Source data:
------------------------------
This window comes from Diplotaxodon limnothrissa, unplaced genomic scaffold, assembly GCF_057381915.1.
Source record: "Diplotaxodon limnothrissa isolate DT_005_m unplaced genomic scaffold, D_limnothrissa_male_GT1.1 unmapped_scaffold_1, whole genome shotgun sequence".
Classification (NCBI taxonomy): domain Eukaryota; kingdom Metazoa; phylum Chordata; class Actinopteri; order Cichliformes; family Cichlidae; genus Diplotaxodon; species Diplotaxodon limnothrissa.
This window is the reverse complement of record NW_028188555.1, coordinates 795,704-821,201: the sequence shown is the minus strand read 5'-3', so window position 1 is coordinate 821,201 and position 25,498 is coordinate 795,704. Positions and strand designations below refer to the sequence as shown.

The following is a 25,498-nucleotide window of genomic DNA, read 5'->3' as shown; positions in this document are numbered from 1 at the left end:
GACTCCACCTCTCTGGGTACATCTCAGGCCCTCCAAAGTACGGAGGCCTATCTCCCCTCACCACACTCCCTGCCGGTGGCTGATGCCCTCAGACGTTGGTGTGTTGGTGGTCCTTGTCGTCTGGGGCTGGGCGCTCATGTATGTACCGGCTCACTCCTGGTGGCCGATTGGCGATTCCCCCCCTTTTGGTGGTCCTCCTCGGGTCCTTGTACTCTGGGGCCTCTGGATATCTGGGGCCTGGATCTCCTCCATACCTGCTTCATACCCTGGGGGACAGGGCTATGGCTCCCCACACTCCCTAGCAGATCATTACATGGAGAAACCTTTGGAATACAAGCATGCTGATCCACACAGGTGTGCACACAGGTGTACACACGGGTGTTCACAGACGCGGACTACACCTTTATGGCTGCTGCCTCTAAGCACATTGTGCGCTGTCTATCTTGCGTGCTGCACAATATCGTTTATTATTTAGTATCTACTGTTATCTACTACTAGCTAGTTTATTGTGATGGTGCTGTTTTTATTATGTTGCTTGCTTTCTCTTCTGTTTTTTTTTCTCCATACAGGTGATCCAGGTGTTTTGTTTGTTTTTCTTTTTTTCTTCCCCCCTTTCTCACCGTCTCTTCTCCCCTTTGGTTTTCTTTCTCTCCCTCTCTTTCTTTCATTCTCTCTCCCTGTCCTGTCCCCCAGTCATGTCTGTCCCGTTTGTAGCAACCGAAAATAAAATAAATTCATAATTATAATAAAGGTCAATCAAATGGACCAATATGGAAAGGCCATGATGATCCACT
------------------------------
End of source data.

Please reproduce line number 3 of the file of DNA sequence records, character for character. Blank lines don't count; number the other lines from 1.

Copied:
Classification (NCBI taxonomy): domain Eukaryota; kingdom Metazoa; phylum Chordata; class Actinopteri; order Cichliformes; family Cichlidae; genus Diplotaxodon; species Diplotaxodon limnothrissa.